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Why are some people deeper than others?

In my experience, it has little to do with intelligence or curiosity. There are smart, curious people who are introspective and philosophical, and there are smart, curious people who aren’t.

I have a woefully incomplete hypothesis about this, which is based on my (probably biased) observations:

There are (at least) three kinds of curiosity:

  1. Curiosity about people
  2. Curiosity about mechanics
  3. Curiosity about abstract ideas

(4. Curiosity about surviving. But I’m going to assume we’re talking about people who have their basic needs met.)

Most folks have at least some of each type. When I examine this in myself, it really feel as if each type is being handled by a different set of brain processes.

When I’m at a party, laughing and joking with friends, I can’t think clearly about the Problem of Evil or Fixing a Sink. Of course, I could collaborate with friends on a practical or philosophical problem, but there’s a much more common sort of socializing that doesn’t involve either of those curiosity types.

And yet it does involve curiosity. I may be deeply curious about why Martha left her husband or why Andrew looks sad, and I may employ considerable brain power to various social deductions and maneuvers.

There’s a different “mode” I go into when I’m deeply focused on writing computer code or cooking a complicated meal. It’s neither social nor philosophical. It’s algorithmic or deductive. It’s a very tight focus on a very specific task.

When I’m focused on abstract ideas—on introspection or philosophy—I often need to shut out both the social world and any nuts-and-bolts tasks that are on my to-do list. (I often use philosophizing as an escape from the things I “should” be doing.) Even if I’m discussing the origin of the Universe with a friend, we’re more focussed on the subject matter than our friendship. (Unless we’re just joking about the subject. Sometimes people use light discussions about deep subjects as a way to socialize.)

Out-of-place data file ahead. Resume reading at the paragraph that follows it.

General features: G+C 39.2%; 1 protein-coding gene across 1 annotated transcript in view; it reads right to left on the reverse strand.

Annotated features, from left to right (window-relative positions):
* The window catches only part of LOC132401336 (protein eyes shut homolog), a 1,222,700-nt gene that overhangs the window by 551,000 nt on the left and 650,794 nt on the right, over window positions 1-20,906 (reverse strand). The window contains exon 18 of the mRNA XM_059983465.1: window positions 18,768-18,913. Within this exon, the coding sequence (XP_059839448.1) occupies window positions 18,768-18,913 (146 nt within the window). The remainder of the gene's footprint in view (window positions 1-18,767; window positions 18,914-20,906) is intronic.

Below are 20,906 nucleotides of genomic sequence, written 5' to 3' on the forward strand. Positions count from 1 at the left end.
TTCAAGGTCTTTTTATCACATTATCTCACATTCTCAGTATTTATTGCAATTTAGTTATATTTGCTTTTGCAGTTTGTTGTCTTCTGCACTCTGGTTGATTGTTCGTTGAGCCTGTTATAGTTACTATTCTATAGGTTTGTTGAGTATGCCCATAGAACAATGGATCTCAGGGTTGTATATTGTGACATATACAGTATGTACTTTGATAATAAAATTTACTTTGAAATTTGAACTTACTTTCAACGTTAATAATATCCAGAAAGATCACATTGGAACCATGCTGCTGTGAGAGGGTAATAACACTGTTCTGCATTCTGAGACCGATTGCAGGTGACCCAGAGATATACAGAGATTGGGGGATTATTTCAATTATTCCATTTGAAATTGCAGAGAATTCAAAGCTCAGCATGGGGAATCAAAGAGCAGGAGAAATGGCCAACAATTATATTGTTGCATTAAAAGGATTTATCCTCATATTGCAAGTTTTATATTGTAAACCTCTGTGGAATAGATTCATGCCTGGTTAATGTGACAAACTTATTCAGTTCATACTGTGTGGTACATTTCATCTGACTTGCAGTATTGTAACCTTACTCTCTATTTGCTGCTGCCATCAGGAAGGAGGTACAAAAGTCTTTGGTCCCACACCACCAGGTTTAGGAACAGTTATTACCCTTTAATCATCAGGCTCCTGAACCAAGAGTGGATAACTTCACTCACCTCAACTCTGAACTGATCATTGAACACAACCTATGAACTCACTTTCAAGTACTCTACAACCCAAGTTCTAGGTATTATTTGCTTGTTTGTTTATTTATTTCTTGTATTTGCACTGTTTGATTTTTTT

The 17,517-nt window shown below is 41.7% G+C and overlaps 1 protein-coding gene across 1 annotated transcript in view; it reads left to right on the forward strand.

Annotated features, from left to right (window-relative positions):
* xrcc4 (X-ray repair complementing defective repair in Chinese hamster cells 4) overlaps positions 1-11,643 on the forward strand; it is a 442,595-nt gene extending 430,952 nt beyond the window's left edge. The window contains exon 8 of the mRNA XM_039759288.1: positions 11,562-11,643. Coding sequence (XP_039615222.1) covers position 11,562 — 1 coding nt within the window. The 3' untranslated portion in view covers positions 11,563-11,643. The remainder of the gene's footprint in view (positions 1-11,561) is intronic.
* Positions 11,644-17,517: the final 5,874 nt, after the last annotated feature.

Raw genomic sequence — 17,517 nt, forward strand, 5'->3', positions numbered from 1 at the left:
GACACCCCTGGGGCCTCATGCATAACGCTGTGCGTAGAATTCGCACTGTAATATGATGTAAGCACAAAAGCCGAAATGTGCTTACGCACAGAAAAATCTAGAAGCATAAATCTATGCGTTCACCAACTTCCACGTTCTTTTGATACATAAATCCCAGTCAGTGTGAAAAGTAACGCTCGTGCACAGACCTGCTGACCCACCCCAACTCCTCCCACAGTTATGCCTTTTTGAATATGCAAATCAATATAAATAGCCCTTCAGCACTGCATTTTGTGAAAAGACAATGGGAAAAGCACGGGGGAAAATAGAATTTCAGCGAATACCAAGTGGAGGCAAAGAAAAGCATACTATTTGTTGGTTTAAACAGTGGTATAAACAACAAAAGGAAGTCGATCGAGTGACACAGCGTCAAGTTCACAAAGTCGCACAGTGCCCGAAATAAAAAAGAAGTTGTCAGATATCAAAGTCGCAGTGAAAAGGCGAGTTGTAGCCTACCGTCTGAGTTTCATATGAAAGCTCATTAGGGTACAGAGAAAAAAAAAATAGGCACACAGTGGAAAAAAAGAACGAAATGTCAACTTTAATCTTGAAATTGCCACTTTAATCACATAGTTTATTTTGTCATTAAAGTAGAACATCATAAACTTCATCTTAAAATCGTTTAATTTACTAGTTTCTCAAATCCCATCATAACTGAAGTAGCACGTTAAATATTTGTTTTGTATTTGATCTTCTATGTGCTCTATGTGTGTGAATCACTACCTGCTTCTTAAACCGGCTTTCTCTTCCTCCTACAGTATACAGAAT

Lots of research suggests that our species has a very limited capacity to focus. That is, we can only focus on one thing at a time. We can bring the same amount of brain power to whatever we’re focused on, but we can’t focus on Martha’s divorce and existentialism simultaneously.

As I mentioned, above, most people have all three types of curiosity, but many people lean more towards one or two types than others. Why? I don’t know, but most complex human traits seem to be formed by a mixture of nature and nurture, and my guess is that’s true when it comes to curiosity. It’s pretty easy to see how these three types could be useful to tribal creatures. It makes sense that we evolved to have them.

Anecdotally, I can say that I’m a bit crippled when it comes to socializing, because I’m very shy and introverted, which is not to say that extroverts can’t engage in abstract thinking. Many do. But maybe the large amount of time I spend alone contributes to my tendency to “ask the big question.”

That doesn’t explain why I spend more time navel gazing than doing carpentry or gardening. Maybe I’m less focused on mechanics than some loners, because I was raised by two college professors who were more concerned with ideas than mechanical skills.

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